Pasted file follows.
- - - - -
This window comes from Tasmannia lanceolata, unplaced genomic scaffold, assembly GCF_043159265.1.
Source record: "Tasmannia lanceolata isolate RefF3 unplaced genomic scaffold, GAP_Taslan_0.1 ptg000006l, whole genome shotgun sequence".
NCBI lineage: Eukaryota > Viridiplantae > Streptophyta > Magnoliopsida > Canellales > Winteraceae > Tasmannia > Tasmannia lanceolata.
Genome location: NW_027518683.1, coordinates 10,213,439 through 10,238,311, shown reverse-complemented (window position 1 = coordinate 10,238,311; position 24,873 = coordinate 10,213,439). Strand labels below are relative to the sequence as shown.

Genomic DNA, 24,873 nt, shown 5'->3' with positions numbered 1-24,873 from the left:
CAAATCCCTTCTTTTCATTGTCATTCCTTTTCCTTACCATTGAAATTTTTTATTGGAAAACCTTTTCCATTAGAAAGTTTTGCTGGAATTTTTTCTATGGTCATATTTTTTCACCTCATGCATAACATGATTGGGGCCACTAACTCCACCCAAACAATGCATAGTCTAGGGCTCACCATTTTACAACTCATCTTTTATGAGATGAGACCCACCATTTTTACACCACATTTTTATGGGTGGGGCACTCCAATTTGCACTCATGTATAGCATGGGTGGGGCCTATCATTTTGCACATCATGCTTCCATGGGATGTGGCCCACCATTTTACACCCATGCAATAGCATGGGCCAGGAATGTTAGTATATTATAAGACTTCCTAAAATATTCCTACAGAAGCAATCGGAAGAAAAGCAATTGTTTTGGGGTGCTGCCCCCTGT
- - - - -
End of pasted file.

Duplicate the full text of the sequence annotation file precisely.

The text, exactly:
This window comes from Tasmannia lanceolata, unplaced genomic scaffold, assembly GCF_043159265.1.
Source record: "Tasmannia lanceolata isolate RefF3 unplaced genomic scaffold, GAP_Taslan_0.1 ptg000006l, whole genome shotgun sequence".
NCBI lineage: Eukaryota > Viridiplantae > Streptophyta > Magnoliopsida > Canellales > Winteraceae > Tasmannia > Tasmannia lanceolata.
Genome location: NW_027518683.1, coordinates 10,213,439 through 10,238,311, shown reverse-complemented (window position 1 = coordinate 10,238,311; position 24,873 = coordinate 10,213,439). Strand labels below are relative to the sequence as shown.

Genomic DNA, 24,873 nt, shown 5'->3' with positions numbered 1-24,873 from the left:
CAAATCCCTTCTTTTCATTGTCATTCCTTTTCCTTACCATTGAAATTTTTTATTGGAAAACCTTTTCCATTAGAAAGTTTTGCTGGAATTTTTTCTATGGTCATATTTTTTCACCTCATGCATAACATGATTGGGGCCACTAACTCCACCCAAACAATGCATAGTCTAGGGCTCACCATTTTACAACTCATCTTTTATGAGATGAGACCCACCATTTTTACACCACATTTTTATGGGTGGGGCACTCCAATTTGCACTCATGTATAGCATGGGTGGGGCCTATCATTTTGCACATCATGCTTCCATGGGATGTGGCCCACCATTTTACACCCATGCAATAGCATGGGCCAGGAATGTTAGTATATTATAAGACTTCCTAAAATATTCCTACAGAAGCAATCGGAAGAAAAGCAATTGTTTTGGGGTGCTGCCCCCTGT